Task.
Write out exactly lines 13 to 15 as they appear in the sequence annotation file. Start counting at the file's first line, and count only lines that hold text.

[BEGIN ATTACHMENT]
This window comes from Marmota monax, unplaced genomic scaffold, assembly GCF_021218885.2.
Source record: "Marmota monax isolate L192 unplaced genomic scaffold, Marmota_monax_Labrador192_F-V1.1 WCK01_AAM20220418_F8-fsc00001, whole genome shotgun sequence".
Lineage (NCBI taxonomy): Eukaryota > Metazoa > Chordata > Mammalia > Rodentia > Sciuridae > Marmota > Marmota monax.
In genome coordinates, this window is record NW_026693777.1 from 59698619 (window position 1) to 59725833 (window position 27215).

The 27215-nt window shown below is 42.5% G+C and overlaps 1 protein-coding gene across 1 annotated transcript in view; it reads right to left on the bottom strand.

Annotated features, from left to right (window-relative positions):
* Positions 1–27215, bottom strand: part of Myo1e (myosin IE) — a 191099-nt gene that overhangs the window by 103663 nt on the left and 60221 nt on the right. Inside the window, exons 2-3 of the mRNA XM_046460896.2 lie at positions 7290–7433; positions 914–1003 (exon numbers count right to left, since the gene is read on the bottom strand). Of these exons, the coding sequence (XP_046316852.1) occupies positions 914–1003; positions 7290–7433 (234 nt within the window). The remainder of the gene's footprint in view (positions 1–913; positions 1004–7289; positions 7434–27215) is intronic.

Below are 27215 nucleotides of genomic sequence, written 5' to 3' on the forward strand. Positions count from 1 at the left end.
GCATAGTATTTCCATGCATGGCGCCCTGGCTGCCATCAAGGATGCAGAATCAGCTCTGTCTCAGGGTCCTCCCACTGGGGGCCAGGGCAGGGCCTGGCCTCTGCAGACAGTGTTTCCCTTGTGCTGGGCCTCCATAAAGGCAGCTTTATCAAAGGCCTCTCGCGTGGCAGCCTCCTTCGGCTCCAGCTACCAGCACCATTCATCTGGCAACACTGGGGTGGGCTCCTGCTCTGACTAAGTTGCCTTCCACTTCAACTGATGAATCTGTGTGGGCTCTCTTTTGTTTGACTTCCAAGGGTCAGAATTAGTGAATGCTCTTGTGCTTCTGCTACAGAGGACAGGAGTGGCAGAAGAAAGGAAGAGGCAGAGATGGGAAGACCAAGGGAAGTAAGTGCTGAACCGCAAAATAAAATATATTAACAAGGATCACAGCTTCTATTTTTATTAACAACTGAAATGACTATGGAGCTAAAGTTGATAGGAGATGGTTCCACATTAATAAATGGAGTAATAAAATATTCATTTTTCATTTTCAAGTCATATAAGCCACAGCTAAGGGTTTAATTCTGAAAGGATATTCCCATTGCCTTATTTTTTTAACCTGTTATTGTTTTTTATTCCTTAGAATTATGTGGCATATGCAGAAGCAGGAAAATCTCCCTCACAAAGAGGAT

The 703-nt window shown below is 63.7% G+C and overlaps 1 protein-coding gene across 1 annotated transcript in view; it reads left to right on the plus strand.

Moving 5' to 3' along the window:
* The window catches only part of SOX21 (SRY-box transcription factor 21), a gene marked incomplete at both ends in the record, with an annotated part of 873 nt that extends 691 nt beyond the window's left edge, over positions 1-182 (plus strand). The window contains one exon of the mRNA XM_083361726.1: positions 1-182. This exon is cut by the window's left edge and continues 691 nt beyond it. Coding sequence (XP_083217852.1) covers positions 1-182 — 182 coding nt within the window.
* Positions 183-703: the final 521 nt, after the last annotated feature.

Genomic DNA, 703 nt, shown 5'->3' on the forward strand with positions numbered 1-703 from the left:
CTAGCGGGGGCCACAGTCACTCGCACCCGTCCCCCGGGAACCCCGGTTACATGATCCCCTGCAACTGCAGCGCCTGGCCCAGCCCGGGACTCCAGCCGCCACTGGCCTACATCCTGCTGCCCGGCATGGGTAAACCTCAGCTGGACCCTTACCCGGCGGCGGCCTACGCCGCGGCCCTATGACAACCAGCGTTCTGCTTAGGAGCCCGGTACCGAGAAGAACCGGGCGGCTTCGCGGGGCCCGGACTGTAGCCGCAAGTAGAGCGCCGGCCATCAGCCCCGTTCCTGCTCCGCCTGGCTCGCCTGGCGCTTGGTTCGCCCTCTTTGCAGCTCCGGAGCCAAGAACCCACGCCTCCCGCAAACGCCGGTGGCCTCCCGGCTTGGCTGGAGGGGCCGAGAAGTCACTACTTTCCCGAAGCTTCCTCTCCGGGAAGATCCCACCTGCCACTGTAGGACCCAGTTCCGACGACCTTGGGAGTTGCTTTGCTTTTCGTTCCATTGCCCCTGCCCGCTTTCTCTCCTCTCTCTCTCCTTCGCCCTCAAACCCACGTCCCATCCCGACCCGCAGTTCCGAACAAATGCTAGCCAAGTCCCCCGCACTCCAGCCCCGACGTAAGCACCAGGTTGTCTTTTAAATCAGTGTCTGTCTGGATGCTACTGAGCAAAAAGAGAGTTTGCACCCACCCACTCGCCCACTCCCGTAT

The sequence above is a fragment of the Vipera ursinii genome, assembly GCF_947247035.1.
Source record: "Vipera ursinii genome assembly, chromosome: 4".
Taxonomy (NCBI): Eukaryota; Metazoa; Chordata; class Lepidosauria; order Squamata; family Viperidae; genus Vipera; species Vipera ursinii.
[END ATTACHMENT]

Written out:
* Positions 183-703: the final 521 nt, after the last annotated feature.

Genomic DNA, 703 nt, shown 5'->3' on the forward strand with positions numbered 1-703 from the left:
CTAGCGGGGGCCACAGTCACTCGCACCCGTCCCCCGGGAACCCCGGTTACATGATCCCCTGCAACTGCAGCGCCTGGCCCAGCCCGGGACTCCAGCCGCCACTGGCCTACATCCTGCTGCCCGGCATGGGTAAACCTCAGCTGGACCCTTACCCGGCGGCGGCCTACGCCGCGGCCCTATGACAACCAGCGTTCTGCTTAGGAGCCCGGTACCGAGAAGAACCGGGCGGCTTCGCGGGGCCCGGACTGTAGCCGCAAGTAGAGCGCCGGCCATCAGCCCCGTTCCTGCTCCGCCTGGCTCGCCTGGCGCTTGGTTCGCCCTCTTTGCAGCTCCGGAGCCAAGAACCCACGCCTCCCGCAAACGCCGGTGGCCTCCCGGCTTGGCTGGAGGGGCCGAGAAGTCACTACTTTCCCGAAGCTTCCTCTCCGGGAAGATCCCACCTGCCACTGTAGGACCCAGTTCCGACGACCTTGGGAGTTGCTTTGCTTTTCGTTCCATTGCCCCTGCCCGCTTTCTCTCCTCTCTCTCTCCTTCGCCCTCAAACCCACGTCCCATCCCGACCCGCAGTTCCGAACAAATGCTAGCCAAGTCCCCCGCACTCCAGCCCCGACGTAAGCACCAGGTTGTCTTTTAAATCAGTGTCTGTCTGGATGCTACTGAGCAAAAAGAGAGTTTGCACCCACCCACTCGCCCACTCCCGTAT